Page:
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New SouthSci projects funded in 2021

Posted on 09 June 2021
Otahuhu College
  By Ying Yang

We are pleased to announce 10 projects have been funded in 2021 by the SouthSci participatory science platform.

Congratulations to all our new projects – we look forward to working with you all and seeing the awesome STEM learning you get up to!

The funded projects are:

Glenbrae School – Water conservation in our garden

Students will be designing their own hauora (tranquility) and Pasifika gardens to create new spaces in their school for recreation, food growing and cultural appreciation. Through partnerships with Watercare and Auckland Botanic Gardens, the school will learn not only how to plant their garden, but how to make it thrive while conserving as much water as possible.

Homai Primary School – Follow the sun, the ancestors of Maui

What is solar energy and how we can use it to improve our local community? Students are teaming up with scientists at Kia Kotahi Ako to explore solar energy. They will build their own ‘solar suitcases’ and investigate uses for solar power in their school and homes.

James Cook High School – Bee benevolent

Horticulture students will set up beehives in three different locations and compare the quality of honey produced at each site. They want to find out, do different foraging sites impact our honey, and what can we do to protect and enrich our bees?

Mangere East Family Services Centre – Field of dreams, measuring restoration

How does urban bush restoration efforts impact on biodiversity? A community of schools, church groups, and the Tararata Stream Team will measure the impact of restoration efforts on local biodiversity and water quality. They will compare and contrast biodiversity indicators in areas of native bush and mown lawn, to see how we can improve stream health through regeneration.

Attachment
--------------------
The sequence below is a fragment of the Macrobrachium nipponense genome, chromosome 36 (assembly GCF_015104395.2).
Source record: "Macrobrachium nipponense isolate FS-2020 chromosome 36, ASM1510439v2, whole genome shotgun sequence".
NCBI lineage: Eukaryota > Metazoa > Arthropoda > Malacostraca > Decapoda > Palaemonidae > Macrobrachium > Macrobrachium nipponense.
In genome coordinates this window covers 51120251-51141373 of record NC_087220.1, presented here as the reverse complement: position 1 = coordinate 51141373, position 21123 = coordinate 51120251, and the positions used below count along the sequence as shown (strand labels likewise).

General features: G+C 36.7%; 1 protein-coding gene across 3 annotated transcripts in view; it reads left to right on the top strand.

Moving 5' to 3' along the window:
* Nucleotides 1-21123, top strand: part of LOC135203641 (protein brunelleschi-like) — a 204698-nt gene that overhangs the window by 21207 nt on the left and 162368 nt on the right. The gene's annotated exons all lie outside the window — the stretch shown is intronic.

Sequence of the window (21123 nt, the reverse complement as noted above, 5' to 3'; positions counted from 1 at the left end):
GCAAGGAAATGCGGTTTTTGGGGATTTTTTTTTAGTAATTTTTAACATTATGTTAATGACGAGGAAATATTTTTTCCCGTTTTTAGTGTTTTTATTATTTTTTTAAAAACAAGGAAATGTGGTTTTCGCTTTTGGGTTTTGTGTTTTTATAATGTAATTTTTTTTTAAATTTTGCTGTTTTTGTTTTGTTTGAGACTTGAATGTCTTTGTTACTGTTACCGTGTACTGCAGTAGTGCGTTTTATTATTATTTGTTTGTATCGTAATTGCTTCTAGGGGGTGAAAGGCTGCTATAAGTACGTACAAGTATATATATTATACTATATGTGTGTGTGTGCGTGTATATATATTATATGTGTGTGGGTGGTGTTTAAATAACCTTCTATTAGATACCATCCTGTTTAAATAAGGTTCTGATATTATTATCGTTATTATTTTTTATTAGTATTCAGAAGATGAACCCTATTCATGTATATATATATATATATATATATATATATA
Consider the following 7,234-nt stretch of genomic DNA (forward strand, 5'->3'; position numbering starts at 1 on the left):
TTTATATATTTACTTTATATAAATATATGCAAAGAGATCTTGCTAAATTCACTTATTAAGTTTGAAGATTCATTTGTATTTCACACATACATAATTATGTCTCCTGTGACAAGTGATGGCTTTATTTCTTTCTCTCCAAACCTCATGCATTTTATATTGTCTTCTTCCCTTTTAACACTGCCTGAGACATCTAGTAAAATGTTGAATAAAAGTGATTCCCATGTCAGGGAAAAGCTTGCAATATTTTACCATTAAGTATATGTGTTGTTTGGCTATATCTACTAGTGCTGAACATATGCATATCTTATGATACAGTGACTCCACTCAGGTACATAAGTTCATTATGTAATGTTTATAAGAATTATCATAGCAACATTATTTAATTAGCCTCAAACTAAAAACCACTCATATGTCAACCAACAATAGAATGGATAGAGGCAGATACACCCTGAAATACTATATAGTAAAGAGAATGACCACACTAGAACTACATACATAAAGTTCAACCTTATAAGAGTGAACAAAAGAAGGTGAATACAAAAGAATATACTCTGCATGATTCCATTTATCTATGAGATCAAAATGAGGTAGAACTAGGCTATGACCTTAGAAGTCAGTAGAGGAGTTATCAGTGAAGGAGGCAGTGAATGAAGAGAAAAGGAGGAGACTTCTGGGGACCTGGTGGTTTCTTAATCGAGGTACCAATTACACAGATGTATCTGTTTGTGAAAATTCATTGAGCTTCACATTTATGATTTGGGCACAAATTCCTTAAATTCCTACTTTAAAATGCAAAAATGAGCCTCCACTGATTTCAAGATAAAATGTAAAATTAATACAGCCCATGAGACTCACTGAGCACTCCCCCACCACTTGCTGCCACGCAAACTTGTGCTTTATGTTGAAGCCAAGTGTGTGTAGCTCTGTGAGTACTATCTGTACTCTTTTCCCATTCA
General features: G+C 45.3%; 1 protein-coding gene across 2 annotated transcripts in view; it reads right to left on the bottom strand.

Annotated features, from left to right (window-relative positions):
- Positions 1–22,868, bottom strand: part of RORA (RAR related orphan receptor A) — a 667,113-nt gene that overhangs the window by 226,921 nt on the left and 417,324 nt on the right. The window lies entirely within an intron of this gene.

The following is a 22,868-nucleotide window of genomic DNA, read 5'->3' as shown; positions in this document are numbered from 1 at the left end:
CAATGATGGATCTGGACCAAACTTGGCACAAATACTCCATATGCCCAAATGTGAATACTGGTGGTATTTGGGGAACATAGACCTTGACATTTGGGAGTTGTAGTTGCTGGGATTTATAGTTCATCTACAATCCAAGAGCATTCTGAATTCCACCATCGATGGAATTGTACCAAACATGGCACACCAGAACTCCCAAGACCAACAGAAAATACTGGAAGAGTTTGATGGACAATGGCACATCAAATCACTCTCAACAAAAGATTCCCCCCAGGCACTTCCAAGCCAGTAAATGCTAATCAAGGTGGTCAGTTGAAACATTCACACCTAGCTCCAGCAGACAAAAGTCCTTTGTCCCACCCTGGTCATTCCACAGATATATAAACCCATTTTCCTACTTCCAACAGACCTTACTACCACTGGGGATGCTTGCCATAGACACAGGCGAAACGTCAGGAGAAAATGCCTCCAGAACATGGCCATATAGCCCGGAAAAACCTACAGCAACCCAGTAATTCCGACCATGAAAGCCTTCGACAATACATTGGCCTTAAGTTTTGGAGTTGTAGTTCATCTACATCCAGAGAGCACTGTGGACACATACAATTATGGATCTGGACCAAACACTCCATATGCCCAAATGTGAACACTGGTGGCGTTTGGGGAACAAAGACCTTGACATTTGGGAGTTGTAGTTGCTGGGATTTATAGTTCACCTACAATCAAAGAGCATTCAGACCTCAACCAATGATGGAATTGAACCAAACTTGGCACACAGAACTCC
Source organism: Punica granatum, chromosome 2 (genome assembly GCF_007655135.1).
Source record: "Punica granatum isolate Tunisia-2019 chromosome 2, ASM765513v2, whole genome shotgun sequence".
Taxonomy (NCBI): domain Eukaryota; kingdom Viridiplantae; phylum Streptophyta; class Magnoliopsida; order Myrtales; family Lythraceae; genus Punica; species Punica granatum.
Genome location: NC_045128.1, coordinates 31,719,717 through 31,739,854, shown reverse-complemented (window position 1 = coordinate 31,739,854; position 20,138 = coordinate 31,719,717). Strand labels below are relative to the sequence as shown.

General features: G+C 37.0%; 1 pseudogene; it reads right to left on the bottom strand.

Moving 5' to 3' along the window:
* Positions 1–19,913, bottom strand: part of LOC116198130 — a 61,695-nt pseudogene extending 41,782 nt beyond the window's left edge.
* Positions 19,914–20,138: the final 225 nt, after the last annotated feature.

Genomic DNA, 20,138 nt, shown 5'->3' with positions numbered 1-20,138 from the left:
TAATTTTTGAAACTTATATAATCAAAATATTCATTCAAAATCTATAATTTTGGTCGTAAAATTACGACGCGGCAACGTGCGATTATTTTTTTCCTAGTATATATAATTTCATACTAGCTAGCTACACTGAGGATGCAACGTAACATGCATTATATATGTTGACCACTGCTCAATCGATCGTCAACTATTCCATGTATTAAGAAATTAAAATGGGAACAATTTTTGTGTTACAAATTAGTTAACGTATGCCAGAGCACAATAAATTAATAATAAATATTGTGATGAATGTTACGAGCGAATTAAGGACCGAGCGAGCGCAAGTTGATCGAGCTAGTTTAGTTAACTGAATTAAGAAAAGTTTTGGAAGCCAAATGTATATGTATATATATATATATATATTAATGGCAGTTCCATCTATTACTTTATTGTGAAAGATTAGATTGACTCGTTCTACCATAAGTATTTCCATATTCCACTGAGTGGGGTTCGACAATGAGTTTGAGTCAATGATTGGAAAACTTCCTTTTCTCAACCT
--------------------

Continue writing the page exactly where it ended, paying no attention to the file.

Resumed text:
Mountains to the Sea Conservation Trust – south Auckland schools investigate our local awa

Scientists at Whitebait Connection will work with students from six south Auckland schools to discover the biodiversity in our local waterways. Using water quality testing and sampling techniques, schools will do a comparative study of the health of the Puhinui Stream at the Auckland Botanic Gardens (a good condition stream) and compare this with their own local waterways.

Mt Richmond School – Kitchen tools reimagined

How can we adapt kitchen tools to make them accessible for physically disabled users? That is the design problem that students at Mt Richmond School are seeking to solve. With the help of disability advocates, product designers and 3D printing technologists, the project team will learn about the design thinking process as they develop and create their own prototypes.

Otahuhu College – Homegrown taro and plantain for dinner

Is it possible to grow a bountiful, edible and nutritious crop of Japanese taro and plantain in south Auckland? Students and enthusiastic gardeners will create a school garden to test different methods for cultivating taro and plantain. They hope to grow bountiful vegetables that can be used to supplement the community’s diet with a nutritious and affordable backyard crop.